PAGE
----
The Oriental people traditionally use ginseng (Panax ginseng C. A. Meyer) roots and extracts for geriatric, tonic, stomachic, and aphrodisiac treatment. Brekhman and Dardymov reported the plant to possess anabolic, adaptogenic, anti-stress, hypothermic, central nervous system stimulation, radio-protective, antibiotic, minor hyperglycemic, and anticancer activity. The Korean workers Oh et al. and Hong et al. have reported that in mice the saponin fractions potentiate nembutal hypnosis, retard the onset of cocaine-induced convulsions, reduce body temperature, and enhance sexual behavior.
Distribution and Importance of Ginseng
Ginseng is a perennial herb with fleshy roots, an annual stem bearing a whorl of palmate compound leaves and a terminal simple umbel. In the over-populated regions of the natural range of ginseng in Eastern Asia, forests were destroyed, and ginseng was exterminated with the trees. However, in the less populated areas of higher altitudes and also of higher latitudes, different species of ginseng still grow, from the Eastern Himalayan region to Korea, Chinese Northeast, and Russian Far East. The commercially important species at present is Panax ginseng C.A. Meyer, which is grown in areas of 30-48 north latitude such as Korea, China, the Soviet Union, etc. Ginseng is regarded as a specialty of Korea, because Korea has the right conditions for its cultivation and the Koreans have domesticated it. The major portion of the market material is produced in ginseng farms.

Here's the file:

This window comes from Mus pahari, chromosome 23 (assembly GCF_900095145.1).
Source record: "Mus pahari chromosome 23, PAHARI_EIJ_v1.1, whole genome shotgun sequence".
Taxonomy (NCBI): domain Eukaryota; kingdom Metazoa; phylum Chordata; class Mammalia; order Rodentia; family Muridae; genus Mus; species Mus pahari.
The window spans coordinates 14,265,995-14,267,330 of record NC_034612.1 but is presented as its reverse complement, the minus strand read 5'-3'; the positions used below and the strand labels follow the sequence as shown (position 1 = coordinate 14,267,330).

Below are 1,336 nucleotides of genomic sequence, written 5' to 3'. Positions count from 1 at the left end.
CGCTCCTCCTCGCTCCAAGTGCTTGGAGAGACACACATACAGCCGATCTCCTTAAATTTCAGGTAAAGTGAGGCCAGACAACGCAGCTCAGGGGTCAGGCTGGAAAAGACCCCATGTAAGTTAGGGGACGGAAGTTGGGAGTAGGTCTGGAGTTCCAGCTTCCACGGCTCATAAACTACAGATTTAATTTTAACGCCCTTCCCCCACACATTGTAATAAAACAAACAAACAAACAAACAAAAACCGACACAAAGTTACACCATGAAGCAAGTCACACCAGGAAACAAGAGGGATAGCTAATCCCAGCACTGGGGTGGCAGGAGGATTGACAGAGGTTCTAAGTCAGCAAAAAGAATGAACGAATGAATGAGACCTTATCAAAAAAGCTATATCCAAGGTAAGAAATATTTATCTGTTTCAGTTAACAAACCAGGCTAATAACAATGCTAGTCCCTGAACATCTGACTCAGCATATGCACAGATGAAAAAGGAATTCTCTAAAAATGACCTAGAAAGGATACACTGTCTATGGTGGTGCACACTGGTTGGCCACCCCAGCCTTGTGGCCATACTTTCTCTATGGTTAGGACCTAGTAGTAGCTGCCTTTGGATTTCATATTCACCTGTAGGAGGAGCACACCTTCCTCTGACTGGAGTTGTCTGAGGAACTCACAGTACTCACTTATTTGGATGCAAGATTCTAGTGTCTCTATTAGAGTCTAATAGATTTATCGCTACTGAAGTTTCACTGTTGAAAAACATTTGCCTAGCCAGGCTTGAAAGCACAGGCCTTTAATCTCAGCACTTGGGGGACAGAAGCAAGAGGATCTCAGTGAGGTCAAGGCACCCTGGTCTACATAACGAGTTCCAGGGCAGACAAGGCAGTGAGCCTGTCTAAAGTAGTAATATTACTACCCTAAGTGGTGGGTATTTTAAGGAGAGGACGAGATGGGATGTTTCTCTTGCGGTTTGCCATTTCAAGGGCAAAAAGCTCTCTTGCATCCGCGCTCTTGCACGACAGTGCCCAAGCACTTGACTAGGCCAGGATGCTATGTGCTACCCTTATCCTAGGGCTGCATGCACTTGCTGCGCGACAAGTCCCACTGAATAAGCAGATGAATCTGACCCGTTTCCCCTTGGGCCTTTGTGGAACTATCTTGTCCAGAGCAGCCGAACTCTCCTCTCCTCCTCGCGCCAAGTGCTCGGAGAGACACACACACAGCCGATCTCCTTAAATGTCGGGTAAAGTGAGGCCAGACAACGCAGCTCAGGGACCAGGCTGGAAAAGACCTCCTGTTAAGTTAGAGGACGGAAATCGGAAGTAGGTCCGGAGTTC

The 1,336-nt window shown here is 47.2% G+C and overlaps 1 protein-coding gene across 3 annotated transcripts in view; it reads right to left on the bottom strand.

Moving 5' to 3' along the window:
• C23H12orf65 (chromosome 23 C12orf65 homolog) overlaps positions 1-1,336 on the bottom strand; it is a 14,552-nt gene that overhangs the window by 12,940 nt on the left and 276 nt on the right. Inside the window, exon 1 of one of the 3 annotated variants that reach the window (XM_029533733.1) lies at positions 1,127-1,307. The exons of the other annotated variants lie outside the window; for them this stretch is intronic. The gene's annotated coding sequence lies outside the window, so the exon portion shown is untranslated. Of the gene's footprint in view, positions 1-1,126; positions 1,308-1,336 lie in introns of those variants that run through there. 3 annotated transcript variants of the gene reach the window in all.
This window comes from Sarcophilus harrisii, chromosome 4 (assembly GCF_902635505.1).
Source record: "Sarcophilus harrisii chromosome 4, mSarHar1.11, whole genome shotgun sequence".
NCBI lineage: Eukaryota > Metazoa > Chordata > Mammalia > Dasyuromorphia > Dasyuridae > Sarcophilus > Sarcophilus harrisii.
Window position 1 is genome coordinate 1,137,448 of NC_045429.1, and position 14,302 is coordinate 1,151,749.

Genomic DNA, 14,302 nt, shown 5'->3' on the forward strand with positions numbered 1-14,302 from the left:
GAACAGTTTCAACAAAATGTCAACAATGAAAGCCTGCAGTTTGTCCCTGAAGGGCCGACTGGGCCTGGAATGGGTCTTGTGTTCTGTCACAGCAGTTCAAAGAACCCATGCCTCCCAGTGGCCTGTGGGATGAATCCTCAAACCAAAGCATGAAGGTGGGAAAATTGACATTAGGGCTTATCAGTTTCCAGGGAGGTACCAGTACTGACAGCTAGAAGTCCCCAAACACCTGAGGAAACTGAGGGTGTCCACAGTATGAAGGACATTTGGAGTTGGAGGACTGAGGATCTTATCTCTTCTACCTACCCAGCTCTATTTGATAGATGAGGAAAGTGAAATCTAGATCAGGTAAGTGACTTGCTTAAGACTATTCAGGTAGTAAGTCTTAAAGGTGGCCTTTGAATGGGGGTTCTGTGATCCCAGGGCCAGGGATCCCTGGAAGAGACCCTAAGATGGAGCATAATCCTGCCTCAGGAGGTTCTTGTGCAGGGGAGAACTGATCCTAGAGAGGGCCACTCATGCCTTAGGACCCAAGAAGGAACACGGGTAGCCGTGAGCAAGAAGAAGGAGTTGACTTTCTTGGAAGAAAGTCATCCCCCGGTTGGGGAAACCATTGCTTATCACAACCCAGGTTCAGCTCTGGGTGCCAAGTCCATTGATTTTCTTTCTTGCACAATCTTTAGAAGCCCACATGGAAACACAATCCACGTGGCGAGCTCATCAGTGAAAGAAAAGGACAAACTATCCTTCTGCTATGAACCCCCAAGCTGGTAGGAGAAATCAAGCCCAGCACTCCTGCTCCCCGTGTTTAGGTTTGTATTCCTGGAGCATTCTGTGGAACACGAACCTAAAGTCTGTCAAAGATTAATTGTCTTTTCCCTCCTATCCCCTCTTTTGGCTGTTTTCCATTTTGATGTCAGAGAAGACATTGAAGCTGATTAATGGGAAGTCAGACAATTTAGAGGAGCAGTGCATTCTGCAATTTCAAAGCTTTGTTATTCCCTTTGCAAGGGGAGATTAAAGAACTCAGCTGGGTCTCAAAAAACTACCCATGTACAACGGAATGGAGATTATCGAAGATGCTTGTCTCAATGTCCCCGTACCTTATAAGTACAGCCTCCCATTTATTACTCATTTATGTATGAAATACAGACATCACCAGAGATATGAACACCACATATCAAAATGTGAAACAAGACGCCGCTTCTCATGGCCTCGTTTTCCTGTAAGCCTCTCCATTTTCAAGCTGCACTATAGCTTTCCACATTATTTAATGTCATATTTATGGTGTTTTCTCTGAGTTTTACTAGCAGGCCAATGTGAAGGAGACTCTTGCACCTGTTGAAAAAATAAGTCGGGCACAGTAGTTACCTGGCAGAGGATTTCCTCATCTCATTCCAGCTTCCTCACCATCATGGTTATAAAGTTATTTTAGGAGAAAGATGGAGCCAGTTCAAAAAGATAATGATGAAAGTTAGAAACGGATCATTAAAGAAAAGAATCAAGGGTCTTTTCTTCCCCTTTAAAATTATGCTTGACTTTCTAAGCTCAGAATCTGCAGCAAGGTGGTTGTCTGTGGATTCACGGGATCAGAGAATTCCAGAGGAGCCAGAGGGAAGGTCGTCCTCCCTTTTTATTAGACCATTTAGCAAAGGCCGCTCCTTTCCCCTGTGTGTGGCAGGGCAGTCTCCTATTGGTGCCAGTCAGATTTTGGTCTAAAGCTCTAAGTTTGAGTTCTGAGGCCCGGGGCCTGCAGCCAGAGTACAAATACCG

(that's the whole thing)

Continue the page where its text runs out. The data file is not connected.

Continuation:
Ginseng has been recognized as a miraculous medicine in preserving health and longevity. The demand for the plant has increased dramatically in the world, and the price of this material has soared.
Conventional Practices for Propagation
The aerial portion of the ginseng plant dies annually. It consists of a single stem about 20-60 cm high and multi-stem plants are, occasionally, observed. In general, ginseng plants begin to flower at the age of 3 or 4 years. A flowering plant may bear from 3 to 7 leaves in a whorl and with a peduncle terminated by a simple umbel at the center. The peduncle bears a terminal umbel with 10 to 80 flowers, according to the age of the plant and its growing condition.
Ginseng flowers in the middle of May. It is general practice to collect the seeds once from 4-year old plants, and the flower buds are nipped off for better growth of the roots. The ripe red fruits are gathered two or three times in the middle of July. The mature fruits contain two or three white-yellow seeds. It is believed that the berries that fall on the ground naturally are the most desirable for propagation. The ginseng seeds must be stratified with fine sand to promote embryo growth artificially because the embryo is immature when the seed is gathered. The optimum season for sowing on the nursery bed is early in November. In general, the seedlings grown on the nursery bed are transplanted in late March and early April, and harvested 3 to 5 years after transplanting the seedlings, that is, 4- or 6-year old roots are harvested.
Medicinal Components of Ginseng